Monday, June 14, 2010

bright kids

I've begun trying to observe a digital Sabbath, and yesterday was successful (if you don't count that tweet about Radnor Lake).

Then, the immediate and unrelenting morning heat propelled the dogs and me onto our morning walk earlier than usual today. There's no promise of relief in the forecast.

That's why I'm just now getting around to notching our weekend on the old memory-stick.

It was supposed to be sleep-away basketball camp across town for Younger Daughter all weekend, beginning Friday, but she and her roomie worked one another into a frantic case of the homesick blues. The weekend thus got off to a sleep-disrupted start for us all.

I recall my own youthful bout of homesickness at sleep-away camp. I was younger, camp was out of state. It didn't occur to me then, in the self-reliant '60s, to request a ride home.  I was age nine, it was a Southern Baptist camp in the Blue Ridge mountains of Carolina, and I toughed out three (or was it five?) long weeks of the first and worst plague of poison ivy the Lord has seen fit to visit upon me.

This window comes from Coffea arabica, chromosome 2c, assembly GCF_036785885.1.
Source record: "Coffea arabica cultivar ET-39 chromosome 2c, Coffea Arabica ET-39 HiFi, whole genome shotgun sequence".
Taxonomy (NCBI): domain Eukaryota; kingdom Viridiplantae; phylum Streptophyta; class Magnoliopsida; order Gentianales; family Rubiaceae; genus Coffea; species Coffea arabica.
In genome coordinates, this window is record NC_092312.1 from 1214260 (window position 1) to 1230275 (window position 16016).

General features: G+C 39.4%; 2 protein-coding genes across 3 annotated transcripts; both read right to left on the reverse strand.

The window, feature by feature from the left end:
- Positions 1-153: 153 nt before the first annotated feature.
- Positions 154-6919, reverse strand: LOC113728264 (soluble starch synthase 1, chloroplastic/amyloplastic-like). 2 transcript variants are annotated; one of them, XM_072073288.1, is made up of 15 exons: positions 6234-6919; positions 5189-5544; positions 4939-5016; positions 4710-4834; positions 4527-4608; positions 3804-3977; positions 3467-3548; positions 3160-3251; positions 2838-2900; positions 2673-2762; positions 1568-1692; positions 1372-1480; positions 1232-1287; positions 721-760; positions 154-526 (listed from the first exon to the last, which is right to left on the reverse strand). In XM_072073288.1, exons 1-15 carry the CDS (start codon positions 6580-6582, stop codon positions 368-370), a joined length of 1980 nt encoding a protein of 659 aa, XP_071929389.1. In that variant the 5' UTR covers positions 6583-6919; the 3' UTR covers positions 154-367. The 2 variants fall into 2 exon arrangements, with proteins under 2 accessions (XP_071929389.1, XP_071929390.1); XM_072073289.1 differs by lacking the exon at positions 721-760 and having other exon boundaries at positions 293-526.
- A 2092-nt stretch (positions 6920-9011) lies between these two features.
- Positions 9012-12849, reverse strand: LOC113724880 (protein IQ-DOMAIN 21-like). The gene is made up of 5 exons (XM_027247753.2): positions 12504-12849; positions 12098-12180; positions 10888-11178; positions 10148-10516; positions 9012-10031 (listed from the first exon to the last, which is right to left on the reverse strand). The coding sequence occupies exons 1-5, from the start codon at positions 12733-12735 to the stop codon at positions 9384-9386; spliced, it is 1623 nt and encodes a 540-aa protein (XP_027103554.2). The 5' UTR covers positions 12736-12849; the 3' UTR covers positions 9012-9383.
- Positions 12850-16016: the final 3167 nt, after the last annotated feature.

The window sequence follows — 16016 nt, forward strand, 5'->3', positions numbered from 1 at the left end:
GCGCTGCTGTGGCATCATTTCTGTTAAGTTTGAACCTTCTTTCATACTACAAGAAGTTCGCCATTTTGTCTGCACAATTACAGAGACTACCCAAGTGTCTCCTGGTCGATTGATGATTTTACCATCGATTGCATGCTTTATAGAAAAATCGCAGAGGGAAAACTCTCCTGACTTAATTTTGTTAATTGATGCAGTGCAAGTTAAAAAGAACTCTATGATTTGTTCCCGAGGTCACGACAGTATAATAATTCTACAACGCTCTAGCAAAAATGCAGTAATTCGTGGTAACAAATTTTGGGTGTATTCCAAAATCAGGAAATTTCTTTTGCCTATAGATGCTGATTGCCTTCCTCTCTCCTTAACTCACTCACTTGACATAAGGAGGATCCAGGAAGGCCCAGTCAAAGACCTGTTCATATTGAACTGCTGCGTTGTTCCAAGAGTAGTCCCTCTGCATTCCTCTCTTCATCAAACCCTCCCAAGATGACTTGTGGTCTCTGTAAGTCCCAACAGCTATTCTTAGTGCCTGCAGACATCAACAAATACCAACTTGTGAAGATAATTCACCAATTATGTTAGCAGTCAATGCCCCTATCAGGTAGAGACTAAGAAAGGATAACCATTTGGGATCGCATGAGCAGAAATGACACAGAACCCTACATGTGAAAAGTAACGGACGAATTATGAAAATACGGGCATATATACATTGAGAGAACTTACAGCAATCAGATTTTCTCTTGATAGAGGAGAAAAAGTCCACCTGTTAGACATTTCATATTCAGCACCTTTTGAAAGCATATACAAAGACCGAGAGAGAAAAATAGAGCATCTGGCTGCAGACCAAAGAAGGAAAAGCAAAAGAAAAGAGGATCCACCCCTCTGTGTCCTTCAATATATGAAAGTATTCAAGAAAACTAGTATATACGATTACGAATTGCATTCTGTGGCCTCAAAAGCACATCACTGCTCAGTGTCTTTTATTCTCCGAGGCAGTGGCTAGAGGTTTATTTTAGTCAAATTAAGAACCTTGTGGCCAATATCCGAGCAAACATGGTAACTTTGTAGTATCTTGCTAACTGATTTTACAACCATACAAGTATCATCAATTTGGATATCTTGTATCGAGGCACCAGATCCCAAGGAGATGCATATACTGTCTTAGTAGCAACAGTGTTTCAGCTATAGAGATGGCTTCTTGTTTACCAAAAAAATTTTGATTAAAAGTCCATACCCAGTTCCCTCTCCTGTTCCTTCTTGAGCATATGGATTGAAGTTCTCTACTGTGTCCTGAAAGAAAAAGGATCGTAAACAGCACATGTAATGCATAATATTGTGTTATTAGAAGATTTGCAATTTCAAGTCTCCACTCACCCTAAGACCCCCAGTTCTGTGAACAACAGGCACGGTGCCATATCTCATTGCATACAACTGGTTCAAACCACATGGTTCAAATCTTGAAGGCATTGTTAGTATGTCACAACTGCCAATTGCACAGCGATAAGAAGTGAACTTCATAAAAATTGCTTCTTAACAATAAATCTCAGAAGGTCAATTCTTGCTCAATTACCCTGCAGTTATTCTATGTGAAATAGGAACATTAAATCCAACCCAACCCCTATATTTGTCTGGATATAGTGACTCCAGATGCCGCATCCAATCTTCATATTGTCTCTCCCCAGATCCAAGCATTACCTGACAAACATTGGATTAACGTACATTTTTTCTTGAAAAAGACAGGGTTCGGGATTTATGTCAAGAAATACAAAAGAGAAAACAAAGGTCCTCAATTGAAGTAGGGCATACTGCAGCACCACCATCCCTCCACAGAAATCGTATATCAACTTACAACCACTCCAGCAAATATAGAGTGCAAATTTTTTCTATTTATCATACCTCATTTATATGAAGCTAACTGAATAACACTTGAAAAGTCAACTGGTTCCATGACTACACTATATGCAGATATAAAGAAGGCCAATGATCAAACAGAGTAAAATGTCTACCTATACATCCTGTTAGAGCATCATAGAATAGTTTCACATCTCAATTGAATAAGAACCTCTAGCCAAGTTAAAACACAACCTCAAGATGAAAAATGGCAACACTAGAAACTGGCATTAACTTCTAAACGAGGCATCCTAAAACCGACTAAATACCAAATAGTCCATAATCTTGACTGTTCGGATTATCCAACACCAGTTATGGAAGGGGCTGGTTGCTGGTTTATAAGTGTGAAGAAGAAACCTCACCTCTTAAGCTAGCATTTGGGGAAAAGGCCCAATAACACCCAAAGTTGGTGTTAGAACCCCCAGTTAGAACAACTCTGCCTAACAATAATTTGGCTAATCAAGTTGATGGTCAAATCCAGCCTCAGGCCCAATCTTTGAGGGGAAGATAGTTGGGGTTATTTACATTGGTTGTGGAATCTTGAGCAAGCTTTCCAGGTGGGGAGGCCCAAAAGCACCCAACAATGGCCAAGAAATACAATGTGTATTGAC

My faith was feeble but my endurance was impressive. I don't know if it was a growth experience, or if it planted the seed of my hostility to that denomination. Watered it, for sure, and gave me the best guilt card a kid could ever ask for. I don't think I overplayed it, through the years. But into adulthood all I ever had to do was whisper "poison ivy" and Dad (the Vet) would have a shipment of first-rate,canine-grade prednisone speeding its way to wherever I found myself afflicted-- one year it was up on Monteagle Mountain, at the sight of the famed Highlander Folk School.

But back to the weekend: Younger Daughter, to her credit, wanted to go back the next morning, and the next. Wouldn't have blamed her if she'd decided to mimic her friend and stay away for the duration, she'd already had a hard week of basketball practice with her school team and she wasn't enjoying the camp experience. But she chose to persevere, with a little help from her taxi driver. Glad to oblige.

Older Daughter had a hard week, too, volunteering with her friends the Presbyterians. They put in long hours working with disadvantaged kids, and doing hard physical work under an unrelenting sun. They spent an afternoon, for instance, cleaning up broken glass and debris on and near a playground. At week's end she mounted the pulpit to offer some very mature reflections on her experience and what it meant to her. She'd discovered a "depth" to people she'd previously misconstrued, and she came to realize that our smallest acts of kindness really do make a difference.

I'm  very proud of them both, for their commitment and perseverance and will. I don't care what the headlines say, the view from right here says the future looks bright.

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